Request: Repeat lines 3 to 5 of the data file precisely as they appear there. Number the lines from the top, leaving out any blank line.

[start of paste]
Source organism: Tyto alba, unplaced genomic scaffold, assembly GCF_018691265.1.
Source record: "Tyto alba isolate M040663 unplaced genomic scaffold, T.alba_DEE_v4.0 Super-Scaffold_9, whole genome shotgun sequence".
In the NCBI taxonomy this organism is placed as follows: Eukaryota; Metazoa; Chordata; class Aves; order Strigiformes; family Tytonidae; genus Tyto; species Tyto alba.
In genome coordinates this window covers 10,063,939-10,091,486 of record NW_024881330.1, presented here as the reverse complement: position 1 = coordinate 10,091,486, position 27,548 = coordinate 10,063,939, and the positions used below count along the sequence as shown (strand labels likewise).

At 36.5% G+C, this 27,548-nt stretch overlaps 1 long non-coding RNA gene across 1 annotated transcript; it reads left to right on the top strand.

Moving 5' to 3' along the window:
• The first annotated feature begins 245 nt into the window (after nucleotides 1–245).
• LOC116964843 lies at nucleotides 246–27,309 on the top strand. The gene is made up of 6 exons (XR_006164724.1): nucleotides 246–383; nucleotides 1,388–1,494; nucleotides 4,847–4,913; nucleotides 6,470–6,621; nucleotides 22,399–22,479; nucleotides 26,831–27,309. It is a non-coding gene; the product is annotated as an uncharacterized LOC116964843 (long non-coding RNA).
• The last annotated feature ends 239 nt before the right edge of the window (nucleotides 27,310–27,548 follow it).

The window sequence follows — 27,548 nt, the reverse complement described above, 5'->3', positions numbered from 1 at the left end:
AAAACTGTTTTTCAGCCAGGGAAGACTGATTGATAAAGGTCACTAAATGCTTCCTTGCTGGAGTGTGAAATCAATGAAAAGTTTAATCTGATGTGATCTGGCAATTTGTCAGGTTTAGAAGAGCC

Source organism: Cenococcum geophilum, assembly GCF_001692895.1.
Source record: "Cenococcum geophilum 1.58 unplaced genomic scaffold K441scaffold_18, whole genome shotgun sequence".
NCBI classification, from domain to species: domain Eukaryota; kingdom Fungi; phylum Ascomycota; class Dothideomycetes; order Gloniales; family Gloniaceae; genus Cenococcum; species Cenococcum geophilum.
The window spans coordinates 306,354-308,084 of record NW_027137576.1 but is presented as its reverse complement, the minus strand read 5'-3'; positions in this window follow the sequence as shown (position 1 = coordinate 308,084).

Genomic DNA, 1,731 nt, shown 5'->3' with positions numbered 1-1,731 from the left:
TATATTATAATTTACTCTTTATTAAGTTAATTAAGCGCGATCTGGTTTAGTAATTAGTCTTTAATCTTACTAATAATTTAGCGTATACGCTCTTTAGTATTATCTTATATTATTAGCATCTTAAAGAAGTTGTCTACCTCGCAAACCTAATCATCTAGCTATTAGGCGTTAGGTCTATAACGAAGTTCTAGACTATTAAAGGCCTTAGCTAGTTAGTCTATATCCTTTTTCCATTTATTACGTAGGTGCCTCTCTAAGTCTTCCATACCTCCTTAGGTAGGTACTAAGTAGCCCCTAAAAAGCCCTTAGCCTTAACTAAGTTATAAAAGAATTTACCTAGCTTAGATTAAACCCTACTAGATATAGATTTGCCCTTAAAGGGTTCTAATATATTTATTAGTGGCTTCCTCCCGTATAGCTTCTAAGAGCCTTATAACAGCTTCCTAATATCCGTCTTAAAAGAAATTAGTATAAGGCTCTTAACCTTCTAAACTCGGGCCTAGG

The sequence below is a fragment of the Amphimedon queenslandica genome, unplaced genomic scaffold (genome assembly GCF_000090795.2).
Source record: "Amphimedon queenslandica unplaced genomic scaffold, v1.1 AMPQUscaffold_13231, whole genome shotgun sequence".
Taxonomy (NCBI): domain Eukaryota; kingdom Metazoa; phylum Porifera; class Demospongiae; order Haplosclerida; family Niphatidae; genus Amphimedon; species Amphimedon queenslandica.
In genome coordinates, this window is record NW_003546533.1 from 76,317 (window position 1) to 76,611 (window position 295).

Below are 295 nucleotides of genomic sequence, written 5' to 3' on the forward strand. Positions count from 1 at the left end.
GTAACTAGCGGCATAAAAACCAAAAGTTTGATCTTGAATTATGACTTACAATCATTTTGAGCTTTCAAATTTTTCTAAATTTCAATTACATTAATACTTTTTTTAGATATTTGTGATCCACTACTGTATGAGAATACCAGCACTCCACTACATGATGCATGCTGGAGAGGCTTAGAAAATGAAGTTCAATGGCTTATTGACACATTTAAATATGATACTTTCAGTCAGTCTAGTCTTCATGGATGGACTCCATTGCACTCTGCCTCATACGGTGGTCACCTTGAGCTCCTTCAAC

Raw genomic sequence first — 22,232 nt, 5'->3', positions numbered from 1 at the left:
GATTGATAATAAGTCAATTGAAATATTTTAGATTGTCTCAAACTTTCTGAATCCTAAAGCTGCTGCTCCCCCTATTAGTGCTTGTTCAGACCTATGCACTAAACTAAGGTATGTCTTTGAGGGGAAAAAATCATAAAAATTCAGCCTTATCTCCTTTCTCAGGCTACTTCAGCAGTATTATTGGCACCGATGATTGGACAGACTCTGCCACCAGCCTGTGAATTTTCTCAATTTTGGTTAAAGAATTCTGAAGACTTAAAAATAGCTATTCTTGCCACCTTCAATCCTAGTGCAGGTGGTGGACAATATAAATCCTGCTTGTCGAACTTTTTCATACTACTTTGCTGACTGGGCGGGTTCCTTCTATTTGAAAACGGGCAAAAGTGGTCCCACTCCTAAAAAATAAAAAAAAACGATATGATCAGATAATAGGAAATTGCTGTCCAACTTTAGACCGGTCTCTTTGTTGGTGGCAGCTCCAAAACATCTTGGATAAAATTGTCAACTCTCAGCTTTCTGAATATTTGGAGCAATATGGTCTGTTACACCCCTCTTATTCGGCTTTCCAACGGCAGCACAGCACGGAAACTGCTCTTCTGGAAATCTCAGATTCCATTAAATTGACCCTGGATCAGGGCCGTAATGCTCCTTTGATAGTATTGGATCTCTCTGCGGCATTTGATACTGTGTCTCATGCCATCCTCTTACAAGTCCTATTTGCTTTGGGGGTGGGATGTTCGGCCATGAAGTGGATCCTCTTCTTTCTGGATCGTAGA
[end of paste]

In the NCBI taxonomy this organism is placed as follows: Eukaryota; Metazoa; Chordata; class Aves; order Strigiformes; family Tytonidae; genus Tyto; species Tyto alba.
In genome coordinates this window covers 10,063,939-10,091,486 of record NW_024881330.1, presented here as the reverse complement: position 1 = coordinate 10,091,486, position 27,548 = coordinate 10,063,939, and the positions used below count along the sequence as shown (strand labels likewise).

At 36.5% G+C, this 27,548-nt stretch overlaps 1 long non-coding RNA gene across 1 annotated transcript; it reads left to right on the top strand.